Post by Bruno Ogorelec » Tue Oct 14, 2003 4:46 am

Larry,

OK, now the intention of the concept is clearer to me.

I still have doubts. One is the establishment of the Kadenacy cycle.

The reason the Kadenacy oscillation takes place is gas inertia. Moving gas gets accelerted so much that for a while, its momentum can fight the pressure differential between the ambient and the vessel.

This means that a vessel that will exhibit teh oscillation has to have means of accelerating the incoming and outgoing gas. This is done with a venturi throat or some close approximation of a venturi, or by a process of combustion.

The bucket has neither.

In order to take in hot combustion gas, its opening has to be fairly broad. This will work against the Kadenacy function, providing too little resistance to the compressed gas swinging back out. The aspiration will be insufficient and the chamber will not refill with fresh air. It will only reduce its pressure down to ambient.

With a cavity of small volume and a large opening, you don't get Kadenacy breathing. You get gas spewing out from the center while at the same time fresh air comes in over the periphery. Because the venturi is too broad, acceleration is small and the process is too gentle and there is not even much in the way of turbulence. Just an evening out of pressures.

As I said in the first posting, for this thing to begin to hope to work, the bucket should be much bigger in proportion. It will have to be big enough to take in all the hot gas that is spewed out in the front, or else the excess of hot gas will stream out of the intake and exert thrust against the direction of movement. It will also have to be big enough to have sufficient volume -- compared to the size of its orifice -- to generate the expansion part of the Kadenacy cycle.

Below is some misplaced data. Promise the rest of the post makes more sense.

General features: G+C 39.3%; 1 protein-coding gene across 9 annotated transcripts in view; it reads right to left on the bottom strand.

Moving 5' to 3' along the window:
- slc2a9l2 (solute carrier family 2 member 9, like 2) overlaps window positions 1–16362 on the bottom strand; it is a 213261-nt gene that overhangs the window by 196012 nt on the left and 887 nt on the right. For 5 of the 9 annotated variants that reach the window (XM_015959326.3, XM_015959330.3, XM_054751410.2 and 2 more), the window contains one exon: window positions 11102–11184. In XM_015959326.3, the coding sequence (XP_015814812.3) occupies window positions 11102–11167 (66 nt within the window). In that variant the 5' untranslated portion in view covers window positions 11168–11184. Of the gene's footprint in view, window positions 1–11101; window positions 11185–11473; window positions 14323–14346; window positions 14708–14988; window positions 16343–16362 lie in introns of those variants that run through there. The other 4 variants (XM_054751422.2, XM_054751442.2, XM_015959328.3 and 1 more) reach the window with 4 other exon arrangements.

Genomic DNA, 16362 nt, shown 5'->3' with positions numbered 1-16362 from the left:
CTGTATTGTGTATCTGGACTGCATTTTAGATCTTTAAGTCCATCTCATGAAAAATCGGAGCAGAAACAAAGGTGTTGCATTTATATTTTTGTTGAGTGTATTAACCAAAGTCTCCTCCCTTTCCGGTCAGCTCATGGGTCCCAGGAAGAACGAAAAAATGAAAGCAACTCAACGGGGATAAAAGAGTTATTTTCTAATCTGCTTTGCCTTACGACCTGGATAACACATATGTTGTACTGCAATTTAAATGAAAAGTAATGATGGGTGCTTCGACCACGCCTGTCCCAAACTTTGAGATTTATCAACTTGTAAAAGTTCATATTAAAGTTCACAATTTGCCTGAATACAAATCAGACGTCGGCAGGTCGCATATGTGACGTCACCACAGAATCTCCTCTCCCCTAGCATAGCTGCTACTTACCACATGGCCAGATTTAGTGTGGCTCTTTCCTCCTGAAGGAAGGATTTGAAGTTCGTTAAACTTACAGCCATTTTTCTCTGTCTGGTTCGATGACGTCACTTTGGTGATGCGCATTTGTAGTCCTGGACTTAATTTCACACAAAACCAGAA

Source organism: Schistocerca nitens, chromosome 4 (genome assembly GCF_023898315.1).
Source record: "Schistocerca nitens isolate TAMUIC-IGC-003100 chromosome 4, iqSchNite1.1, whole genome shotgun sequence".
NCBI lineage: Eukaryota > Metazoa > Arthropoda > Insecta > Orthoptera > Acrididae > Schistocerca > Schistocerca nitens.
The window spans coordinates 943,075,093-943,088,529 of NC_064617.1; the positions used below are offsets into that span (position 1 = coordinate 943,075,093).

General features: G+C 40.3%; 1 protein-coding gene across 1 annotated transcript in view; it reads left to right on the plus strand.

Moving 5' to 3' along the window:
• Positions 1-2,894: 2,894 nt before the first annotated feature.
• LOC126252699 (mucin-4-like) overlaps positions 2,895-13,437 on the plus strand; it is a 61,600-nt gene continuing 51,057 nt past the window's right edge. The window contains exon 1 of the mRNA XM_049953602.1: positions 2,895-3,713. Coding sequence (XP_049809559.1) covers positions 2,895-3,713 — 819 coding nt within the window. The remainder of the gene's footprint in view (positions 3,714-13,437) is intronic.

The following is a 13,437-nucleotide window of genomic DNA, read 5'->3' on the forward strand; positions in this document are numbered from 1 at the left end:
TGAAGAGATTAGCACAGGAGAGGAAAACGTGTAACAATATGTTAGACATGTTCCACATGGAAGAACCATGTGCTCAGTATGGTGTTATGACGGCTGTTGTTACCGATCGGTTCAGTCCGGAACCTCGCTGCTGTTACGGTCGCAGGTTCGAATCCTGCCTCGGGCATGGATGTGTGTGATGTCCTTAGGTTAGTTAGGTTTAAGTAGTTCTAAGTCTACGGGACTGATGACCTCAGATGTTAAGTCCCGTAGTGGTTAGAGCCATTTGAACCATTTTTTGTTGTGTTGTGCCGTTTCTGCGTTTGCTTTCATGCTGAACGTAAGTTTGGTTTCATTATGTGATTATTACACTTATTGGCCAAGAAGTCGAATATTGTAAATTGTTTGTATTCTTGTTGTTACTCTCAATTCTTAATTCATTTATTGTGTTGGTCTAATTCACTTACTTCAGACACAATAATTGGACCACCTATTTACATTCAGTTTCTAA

The proportions will be governed by the Helmholtz rules for cavity resonators, I am sure.

Bruno

Mark
Posts: 10807
Joined: Sat Oct 11, 2003 10:14 pm

Re: Never Hopeless

Post by Mark » Tue Oct 14, 2003 12:52 pm

Larry Cottrill wrote:
brunoogorelec wrote:>Larry, I think this is a hopeless task. If you intend to use the rebound of compressed gas from the 'bucket', this bucket will have to be very long to accommodate all the gas spewed out of the engine intake, and to start spewing it back only after the 'normal' intake is over. If the compressed gas spews back too soon, you will have it displace fresh air -- not a good idea. I don't think a bucket size can be found to accommodate those requirements. If it's big enough, the rebound will be feeble. It it's not big enough, you will have hot gas dillute/pollute fresh air.

Bruno
Bruno -

Well, I respectfully submit that this time, I think you're wrong. Your criticism would be quite reasonable for the Synchrodyne, where the 'bucket' is large and a large gas mass is expected to move. This case is a lot more like the Schubert, where the mass is small and rebounds fairly quickly. In the Schubert, the small puff of useless exhaust gas is pulled back in, with the fresh air charge following along from the front. In my 'bucket' design, the small puff of gas is fired back by the momentary compression, followed by the fresh air charge drawn in through the gap. It's really a slightly different geometry for the same effect. I would expect the whole bucket and gap to be no larger [and probably significantly shorter] than the long snout of the Schubert, and if properly sized and spaced, much more effective.

The Synchrodyne attempted to take this kind of action to an extreme, and probably went so far as to make the mechanism unworkable, partly or perhaps mostly for the reason you describe. But if the mass is kept small, as in this case [or the Schubert, or for that matter, the Lockwood 'front end'] the action should be beneficial, once the geometry is exactly right.

L Cottrill
----------